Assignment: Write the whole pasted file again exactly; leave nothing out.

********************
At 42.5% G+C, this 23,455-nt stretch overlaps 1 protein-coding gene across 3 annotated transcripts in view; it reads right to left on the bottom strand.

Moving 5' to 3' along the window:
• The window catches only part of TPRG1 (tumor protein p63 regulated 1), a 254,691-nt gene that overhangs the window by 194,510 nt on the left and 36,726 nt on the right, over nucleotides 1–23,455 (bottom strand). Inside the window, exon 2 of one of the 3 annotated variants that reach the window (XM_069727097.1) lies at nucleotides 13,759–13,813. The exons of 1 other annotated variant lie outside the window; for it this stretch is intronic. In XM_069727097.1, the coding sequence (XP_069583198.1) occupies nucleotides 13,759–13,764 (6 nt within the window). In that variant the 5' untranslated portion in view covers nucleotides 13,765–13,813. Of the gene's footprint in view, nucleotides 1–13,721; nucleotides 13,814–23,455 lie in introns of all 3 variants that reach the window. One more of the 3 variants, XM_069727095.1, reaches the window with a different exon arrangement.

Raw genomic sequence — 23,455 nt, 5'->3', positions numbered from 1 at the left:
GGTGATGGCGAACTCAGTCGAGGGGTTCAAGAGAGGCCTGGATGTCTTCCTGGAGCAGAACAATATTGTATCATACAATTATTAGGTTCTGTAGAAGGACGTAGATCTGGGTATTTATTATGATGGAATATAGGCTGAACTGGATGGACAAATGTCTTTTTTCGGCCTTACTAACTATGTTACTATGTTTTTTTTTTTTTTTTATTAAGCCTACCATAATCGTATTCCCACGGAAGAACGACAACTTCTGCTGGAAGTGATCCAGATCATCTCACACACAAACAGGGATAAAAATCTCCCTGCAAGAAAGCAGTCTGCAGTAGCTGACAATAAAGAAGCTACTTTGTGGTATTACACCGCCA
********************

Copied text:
At 42.5% G+C, this 23,455-nt stretch overlaps 1 protein-coding gene across 3 annotated transcripts in view; it reads right to left on the bottom strand.

Moving 5' to 3' along the window:
• The window catches only part of TPRG1 (tumor protein p63 regulated 1), a 254,691-nt gene that overhangs the window by 194,510 nt on the left and 36,726 nt on the right, over nucleotides 1–23,455 (bottom strand). Inside the window, exon 2 of one of the 3 annotated variants that reach the window (XM_069727097.1) lies at nucleotides 13,759–13,813. The exons of 1 other annotated variant lie outside the window; for it this stretch is intronic. In XM_069727097.1, the coding sequence (XP_069583198.1) occupies nucleotides 13,759–13,764 (6 nt within the window). In that variant the 5' untranslated portion in view covers nucleotides 13,765–13,813. Of the gene's footprint in view, nucleotides 1–13,721; nucleotides 13,814–23,455 lie in introns of all 3 variants that reach the window. One more of the 3 variants, XM_069727095.1, reaches the window with a different exon arrangement.

Raw genomic sequence — 23,455 nt, 5'->3', positions numbered from 1 at the left:
GGTGATGGCGAACTCAGTCGAGGGGTTCAAGAGAGGCCTGGATGTCTTCCTGGAGCAGAACAATATTGTATCATACAATTATTAGGTTCTGTAGAAGGACGTAGATCTGGGTATTTATTATGATGGAATATAGGCTGAACTGGATGGACAAATGTCTTTTTTCGGCCTTACTAACTATGTTACTATGTTTTTTTTTTTTTTTTATTAAGCCTACCATAATCGTATTCCCACGGAAGAACGACAACTTCTGCTGGAAGTGATCCAGATCATCTCACACACAAACAGGGATAAAAATCTCCCTGCAAGAAAGCAGTCTGCAGTAGCTGACAATAAAGAAGCTACTTTGTGGTATTACACCGCCA